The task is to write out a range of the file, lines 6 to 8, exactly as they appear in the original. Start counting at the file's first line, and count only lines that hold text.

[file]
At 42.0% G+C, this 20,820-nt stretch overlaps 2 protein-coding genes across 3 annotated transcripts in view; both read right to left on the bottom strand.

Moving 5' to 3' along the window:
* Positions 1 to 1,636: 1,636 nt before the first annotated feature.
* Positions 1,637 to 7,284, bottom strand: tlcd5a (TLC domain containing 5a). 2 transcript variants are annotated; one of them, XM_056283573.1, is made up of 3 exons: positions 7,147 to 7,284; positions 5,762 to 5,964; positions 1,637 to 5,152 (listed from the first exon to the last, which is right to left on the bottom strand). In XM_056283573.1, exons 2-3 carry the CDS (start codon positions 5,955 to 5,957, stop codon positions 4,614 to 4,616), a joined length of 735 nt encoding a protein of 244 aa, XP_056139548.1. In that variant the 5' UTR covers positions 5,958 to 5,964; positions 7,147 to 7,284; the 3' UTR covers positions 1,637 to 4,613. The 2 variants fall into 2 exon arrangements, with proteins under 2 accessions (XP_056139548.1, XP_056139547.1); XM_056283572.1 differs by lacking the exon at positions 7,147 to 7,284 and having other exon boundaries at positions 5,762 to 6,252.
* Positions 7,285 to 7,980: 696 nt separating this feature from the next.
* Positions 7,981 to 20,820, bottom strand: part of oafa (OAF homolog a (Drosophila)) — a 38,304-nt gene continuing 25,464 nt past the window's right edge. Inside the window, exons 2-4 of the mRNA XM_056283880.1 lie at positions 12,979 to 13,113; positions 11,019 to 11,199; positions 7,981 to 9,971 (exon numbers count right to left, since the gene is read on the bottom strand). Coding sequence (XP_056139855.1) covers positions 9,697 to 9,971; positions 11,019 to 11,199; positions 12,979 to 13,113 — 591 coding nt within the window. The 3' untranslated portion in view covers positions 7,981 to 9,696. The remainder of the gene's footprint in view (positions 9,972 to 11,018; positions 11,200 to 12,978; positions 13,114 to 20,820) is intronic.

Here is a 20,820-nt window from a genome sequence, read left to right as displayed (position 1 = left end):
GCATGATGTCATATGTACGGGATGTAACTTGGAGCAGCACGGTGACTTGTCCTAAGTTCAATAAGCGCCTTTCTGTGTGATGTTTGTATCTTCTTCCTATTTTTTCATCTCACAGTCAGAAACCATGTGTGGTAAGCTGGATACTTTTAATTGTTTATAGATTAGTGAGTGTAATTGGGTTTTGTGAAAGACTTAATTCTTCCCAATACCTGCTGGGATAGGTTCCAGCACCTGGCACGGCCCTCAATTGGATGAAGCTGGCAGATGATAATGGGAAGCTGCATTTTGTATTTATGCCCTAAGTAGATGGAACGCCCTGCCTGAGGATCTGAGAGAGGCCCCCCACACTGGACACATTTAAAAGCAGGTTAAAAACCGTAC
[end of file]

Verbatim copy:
* Positions 7,981 to 20,820, bottom strand: part of oafa (OAF homolog a (Drosophila)) — a 38,304-nt gene continuing 25,464 nt past the window's right edge. Inside the window, exons 2-4 of the mRNA XM_056283880.1 lie at positions 12,979 to 13,113; positions 11,019 to 11,199; positions 7,981 to 9,971 (exon numbers count right to left, since the gene is read on the bottom strand). Coding sequence (XP_056139855.1) covers positions 9,697 to 9,971; positions 11,019 to 11,199; positions 12,979 to 13,113 — 591 coding nt within the window. The 3' untranslated portion in view covers positions 7,981 to 9,696. The remainder of the gene's footprint in view (positions 9,972 to 11,018; positions 11,200 to 12,978; positions 13,114 to 20,820) is intronic.

Here is a 20,820-nt window from a genome sequence, read left to right as displayed (position 1 = left end):
GCATGATGTCATATGTACGGGATGTAACTTGGAGCAGCACGGTGACTTGTCCTAAGTTCAATAAGCGCCTTTCTGTGTGATGTTTGTATCTTCTTCCTATTTTTTCATCTCACAGTCAGAAACCATGTGTGGTAAGCTGGATACTTTTAATTGTTTATAGATTAGTGAGTGTAATTGGGTTTTGTGAAAGACTTAATTCTTCCCAATACCTGCTGGGATAGGTTCCAGCACCTGGCACGGCCCTCAATTGGATGAAGCTGGCAGATGATAATGGGAAGCTGCATTTTGTATTTATGCCCTAAGTAGATGGAACGCCCTGCCTGAGGATCTGAGAGAGGCCCCCCACACTGGACACATTTAAAAGCAGGTTAAAAACCGTAC